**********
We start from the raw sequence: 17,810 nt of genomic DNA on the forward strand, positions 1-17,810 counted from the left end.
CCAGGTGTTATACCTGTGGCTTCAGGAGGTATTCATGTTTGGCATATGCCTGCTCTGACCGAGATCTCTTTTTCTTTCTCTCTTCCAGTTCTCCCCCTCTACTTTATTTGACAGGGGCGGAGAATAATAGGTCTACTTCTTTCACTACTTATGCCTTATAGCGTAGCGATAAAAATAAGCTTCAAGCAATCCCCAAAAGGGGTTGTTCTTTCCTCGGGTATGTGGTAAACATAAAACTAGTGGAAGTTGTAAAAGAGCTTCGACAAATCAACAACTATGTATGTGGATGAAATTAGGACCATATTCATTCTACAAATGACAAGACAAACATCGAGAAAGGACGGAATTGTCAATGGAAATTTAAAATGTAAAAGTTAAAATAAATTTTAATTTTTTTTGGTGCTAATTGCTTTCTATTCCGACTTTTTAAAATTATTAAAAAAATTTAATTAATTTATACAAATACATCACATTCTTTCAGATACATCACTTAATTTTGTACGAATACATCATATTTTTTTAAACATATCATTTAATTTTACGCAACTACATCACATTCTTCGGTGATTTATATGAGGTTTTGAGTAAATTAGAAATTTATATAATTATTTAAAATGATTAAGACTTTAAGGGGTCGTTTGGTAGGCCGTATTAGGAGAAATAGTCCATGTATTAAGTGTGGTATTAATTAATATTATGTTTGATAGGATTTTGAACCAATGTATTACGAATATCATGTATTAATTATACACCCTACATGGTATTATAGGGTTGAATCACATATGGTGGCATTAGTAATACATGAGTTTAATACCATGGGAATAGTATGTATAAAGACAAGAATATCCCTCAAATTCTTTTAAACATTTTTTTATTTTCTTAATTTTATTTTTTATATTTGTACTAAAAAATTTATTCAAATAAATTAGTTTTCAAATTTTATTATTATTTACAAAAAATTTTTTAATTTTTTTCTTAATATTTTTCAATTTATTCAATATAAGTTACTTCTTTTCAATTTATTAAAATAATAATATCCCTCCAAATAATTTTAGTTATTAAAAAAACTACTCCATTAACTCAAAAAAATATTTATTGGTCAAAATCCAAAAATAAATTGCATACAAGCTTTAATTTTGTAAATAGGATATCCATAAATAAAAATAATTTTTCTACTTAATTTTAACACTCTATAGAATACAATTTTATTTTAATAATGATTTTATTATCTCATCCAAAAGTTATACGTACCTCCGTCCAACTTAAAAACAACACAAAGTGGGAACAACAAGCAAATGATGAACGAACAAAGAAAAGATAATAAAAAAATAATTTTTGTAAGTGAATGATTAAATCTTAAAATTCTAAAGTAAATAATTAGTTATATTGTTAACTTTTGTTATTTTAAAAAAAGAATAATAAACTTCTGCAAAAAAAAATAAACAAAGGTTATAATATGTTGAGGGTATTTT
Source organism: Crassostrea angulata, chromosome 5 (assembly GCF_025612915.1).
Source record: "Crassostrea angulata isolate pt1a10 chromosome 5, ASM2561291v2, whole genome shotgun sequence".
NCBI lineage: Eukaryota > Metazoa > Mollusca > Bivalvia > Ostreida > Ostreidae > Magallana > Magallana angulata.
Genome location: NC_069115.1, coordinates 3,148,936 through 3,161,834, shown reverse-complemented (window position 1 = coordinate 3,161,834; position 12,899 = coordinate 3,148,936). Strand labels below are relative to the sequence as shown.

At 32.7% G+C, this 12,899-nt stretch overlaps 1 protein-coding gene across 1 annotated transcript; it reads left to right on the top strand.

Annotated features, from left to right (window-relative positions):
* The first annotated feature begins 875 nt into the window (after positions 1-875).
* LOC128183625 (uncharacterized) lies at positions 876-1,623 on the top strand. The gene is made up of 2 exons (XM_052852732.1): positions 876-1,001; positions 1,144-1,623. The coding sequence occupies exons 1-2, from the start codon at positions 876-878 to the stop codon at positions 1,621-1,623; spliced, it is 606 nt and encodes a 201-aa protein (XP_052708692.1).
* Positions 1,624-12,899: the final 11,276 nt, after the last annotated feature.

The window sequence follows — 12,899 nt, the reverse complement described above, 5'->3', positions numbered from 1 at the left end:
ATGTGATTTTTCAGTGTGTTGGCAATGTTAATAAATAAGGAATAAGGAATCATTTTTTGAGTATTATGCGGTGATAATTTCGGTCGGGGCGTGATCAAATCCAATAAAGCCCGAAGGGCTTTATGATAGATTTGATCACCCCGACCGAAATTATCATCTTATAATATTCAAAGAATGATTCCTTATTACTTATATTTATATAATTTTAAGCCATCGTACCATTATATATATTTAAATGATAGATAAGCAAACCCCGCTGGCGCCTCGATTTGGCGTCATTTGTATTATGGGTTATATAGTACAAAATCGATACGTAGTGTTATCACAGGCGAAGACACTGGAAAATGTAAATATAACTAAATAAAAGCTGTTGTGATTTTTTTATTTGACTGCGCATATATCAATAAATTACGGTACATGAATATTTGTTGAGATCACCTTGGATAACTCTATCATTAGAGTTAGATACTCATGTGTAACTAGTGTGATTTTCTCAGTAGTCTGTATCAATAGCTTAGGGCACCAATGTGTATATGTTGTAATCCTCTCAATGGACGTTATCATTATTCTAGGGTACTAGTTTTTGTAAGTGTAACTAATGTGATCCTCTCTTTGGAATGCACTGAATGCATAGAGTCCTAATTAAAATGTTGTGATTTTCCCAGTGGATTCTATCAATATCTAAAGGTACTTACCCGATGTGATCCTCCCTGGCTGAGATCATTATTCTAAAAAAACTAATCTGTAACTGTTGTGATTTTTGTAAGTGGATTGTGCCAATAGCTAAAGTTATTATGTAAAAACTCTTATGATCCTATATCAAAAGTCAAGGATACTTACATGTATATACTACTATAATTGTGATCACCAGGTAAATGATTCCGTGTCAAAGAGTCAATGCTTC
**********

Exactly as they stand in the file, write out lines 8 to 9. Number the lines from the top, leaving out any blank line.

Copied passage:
Annotated features, from left to right (window-relative positions):
* The first annotated feature begins 875 nt into the window (after positions 1-875).